Washington — His mother may know best, but conservatives do not share her certainty that Samuel Alito would overturn abortion rights.
Alito's independent streak is complicating what might otherwise be an easy call as people on both sides of the abortion divide try to figure out his likely course if he were confirmed by the Senate for the Supreme Court.
The nominee's 90-year-old mother, Rose Alito, has said of her Catholic son that "of course, he's against abortion." But that is her personal understanding, which is not always an accurate indicator of how a justice would vote.
"If you asked me to guess what Sam thought about abortion, it's probably the same thing his mother said," said Joshua I. Schwartz, a professor at George Washington Law School who worked with Alito in the solicitor general's office during the Reagan administration.
"But obviously there is a real difference between what Sam Alito thinks is what's right and what's wrong and what does he think the law should be," Schwartz said.
President Bush has nominated Alito, a judge on the Philadelphia-based 3rd U.S. Circuit Court of Appeals, to replace Justice Sandra Day O'Connor, who announced plans to retire in July.
Liberals say Alito is certain to roll back abortion rights. They contend that while Alito stuck to Supreme Court precedent as an appellate judge, he would be free as a justice to act on his personal opposition to abortion.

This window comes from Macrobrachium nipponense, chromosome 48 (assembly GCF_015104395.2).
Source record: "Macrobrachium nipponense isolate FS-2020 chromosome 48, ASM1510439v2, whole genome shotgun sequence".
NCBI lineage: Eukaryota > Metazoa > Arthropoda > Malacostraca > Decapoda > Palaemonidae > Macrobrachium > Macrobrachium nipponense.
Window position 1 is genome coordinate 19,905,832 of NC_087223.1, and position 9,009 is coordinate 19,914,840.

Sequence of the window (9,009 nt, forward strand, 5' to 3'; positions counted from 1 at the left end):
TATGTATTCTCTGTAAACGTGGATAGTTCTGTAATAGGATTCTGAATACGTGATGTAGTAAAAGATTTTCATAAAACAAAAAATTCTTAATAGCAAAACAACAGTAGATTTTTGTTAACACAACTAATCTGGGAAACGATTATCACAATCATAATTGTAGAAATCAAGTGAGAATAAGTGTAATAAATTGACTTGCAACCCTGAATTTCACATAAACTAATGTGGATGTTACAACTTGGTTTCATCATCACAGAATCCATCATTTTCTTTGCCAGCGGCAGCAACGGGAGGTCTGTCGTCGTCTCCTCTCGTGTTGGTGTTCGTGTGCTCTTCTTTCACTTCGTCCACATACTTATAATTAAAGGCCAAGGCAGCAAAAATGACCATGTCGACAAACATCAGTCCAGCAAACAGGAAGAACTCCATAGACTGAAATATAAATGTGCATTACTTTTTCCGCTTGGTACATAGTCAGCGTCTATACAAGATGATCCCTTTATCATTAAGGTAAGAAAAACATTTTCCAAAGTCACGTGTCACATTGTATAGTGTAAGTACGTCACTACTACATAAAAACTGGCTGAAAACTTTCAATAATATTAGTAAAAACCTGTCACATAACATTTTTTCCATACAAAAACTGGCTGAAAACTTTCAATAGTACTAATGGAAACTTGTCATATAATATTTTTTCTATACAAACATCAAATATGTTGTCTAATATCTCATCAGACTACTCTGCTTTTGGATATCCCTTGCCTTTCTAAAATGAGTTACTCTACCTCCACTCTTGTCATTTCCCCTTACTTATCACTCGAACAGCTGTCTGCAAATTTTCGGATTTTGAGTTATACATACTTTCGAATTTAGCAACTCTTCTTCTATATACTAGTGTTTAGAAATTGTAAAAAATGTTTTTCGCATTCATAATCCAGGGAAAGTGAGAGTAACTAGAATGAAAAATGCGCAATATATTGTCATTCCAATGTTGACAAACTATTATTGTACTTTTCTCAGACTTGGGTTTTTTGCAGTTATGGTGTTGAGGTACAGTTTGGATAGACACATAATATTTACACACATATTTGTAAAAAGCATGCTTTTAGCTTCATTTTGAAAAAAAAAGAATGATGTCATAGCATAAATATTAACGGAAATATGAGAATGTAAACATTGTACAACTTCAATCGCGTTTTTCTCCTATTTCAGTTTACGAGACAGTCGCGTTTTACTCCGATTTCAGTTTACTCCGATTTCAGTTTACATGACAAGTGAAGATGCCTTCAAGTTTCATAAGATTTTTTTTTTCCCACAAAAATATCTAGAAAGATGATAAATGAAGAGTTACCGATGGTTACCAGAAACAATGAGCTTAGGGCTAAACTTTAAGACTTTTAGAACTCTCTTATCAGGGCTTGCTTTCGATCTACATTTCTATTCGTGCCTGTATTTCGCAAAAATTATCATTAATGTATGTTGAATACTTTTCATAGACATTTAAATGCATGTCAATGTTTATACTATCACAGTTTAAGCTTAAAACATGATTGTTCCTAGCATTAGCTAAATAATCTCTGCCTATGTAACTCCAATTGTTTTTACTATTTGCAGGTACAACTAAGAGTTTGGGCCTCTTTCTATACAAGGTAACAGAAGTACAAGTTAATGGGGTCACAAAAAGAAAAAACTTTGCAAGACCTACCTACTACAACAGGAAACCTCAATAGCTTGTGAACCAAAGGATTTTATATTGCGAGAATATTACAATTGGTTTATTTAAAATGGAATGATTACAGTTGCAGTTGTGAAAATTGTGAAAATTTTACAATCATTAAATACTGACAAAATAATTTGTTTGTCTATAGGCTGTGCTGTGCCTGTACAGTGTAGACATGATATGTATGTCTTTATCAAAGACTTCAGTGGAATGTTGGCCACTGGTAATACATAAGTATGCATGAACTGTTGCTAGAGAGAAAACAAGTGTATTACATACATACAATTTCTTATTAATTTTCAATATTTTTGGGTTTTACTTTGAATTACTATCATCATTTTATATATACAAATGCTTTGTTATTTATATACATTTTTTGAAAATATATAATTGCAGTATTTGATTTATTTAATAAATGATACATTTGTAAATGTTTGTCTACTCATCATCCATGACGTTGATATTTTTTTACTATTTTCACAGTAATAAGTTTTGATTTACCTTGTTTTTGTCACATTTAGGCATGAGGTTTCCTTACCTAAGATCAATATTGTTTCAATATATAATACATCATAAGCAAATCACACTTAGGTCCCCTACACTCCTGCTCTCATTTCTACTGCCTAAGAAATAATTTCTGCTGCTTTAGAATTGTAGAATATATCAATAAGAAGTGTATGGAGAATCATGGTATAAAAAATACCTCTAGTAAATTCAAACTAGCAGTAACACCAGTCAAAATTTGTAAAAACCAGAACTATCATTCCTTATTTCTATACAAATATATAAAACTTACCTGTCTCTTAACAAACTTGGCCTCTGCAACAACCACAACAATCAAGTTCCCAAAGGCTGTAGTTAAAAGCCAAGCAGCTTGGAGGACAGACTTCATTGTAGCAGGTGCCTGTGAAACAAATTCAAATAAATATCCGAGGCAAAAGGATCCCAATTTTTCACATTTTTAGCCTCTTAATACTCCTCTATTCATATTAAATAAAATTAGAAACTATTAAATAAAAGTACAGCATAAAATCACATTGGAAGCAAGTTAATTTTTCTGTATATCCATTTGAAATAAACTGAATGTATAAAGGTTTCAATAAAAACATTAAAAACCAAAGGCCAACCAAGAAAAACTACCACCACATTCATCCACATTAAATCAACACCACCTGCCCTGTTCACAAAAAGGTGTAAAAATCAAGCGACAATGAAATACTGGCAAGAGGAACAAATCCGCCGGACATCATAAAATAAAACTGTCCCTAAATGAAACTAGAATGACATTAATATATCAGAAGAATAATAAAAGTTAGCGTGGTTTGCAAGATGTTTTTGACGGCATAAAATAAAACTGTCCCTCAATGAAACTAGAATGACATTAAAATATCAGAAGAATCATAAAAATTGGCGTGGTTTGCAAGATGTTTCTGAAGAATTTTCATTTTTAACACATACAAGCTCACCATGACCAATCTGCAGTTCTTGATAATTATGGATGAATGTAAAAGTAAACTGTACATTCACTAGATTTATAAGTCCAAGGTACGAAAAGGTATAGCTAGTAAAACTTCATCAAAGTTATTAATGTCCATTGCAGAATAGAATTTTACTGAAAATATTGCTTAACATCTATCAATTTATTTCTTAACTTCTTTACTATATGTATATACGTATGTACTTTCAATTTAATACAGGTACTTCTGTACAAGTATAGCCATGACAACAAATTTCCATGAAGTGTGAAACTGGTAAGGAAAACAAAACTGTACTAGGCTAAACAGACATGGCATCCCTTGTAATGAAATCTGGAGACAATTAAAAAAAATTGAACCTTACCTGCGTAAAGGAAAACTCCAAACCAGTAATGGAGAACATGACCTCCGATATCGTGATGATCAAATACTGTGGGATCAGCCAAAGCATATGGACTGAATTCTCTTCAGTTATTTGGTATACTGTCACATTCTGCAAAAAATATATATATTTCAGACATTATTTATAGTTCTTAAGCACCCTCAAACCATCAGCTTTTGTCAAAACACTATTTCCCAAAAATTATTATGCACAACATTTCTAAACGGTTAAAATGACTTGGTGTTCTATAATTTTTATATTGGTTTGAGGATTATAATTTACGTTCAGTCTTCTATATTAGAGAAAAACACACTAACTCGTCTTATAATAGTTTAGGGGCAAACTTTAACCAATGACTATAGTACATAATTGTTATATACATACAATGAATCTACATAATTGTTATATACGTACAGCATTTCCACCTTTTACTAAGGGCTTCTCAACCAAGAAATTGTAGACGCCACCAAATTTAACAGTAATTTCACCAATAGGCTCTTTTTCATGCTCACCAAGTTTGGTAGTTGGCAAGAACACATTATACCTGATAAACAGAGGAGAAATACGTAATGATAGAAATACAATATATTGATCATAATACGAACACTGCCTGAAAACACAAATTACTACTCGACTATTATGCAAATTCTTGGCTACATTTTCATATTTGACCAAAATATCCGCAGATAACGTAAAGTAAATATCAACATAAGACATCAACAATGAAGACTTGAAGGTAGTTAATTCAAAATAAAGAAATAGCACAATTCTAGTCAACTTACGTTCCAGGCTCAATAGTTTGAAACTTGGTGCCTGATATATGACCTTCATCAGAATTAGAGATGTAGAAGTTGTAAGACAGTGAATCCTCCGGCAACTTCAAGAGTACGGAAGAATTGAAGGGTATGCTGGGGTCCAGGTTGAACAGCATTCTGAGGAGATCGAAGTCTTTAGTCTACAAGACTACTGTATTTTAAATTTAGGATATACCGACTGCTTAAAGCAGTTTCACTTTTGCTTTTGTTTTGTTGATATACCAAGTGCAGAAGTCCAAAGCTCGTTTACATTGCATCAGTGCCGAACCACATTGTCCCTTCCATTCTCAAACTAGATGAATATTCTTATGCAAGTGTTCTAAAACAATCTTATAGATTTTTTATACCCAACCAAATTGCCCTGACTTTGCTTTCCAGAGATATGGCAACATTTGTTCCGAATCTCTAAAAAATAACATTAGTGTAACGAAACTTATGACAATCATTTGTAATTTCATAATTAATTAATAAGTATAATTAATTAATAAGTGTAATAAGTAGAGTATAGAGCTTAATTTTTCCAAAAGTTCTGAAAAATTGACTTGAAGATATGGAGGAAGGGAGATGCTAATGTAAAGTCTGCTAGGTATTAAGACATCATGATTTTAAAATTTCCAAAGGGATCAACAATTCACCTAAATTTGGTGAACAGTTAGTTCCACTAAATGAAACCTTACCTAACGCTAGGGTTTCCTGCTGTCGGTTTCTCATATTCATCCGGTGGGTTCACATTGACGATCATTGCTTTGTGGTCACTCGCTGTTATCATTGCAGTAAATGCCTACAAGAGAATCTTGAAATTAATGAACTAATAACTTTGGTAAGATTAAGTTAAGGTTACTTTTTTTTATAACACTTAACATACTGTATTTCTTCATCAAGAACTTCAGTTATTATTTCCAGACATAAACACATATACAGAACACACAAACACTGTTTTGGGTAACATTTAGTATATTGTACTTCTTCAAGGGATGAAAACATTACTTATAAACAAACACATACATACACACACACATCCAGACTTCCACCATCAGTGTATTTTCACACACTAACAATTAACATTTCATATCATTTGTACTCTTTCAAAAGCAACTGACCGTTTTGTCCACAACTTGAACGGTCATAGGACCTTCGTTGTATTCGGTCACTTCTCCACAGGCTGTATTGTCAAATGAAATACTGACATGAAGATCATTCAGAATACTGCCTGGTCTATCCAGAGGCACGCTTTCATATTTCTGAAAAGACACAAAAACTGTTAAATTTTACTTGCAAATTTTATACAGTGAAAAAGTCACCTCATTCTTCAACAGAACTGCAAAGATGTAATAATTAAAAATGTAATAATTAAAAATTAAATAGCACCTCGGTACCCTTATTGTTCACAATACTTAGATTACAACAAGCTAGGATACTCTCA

Abortion foes are not so sure he would vote their way. Their optimism about Alito's nomination is tempered by their views on some of Alito's decisions during his 15 years on the federal bench.
Conservatives cheered Alito's 1991 vote requiring that women who seek abortions notify their spouses. But they were dismayed by his writings in three other cases:
l In 1997, in Alexander v. Whitman, Alito concurred with the appellate court's decision that a fetus is not a person under the equal protection clause of the Constitution. A woman who delivered a stillborn baby had challenged a New Jersey law, arguing that she should be able to file a wrongful death lawsuit.
l In 2000, in Planned Parenthood of Central New Jersey v. Farmer, Alito was among the judges who invalidated a New Jersey law banning late-term abortions. He cited the high court's decision on a Nebraska statute.
l In 1995, in Blackwell v. Knoll, Alito cited federal government policy in voting to invalidate Pennsylvania restrictions on publicly funded abortions for women who are victims of rape or incest.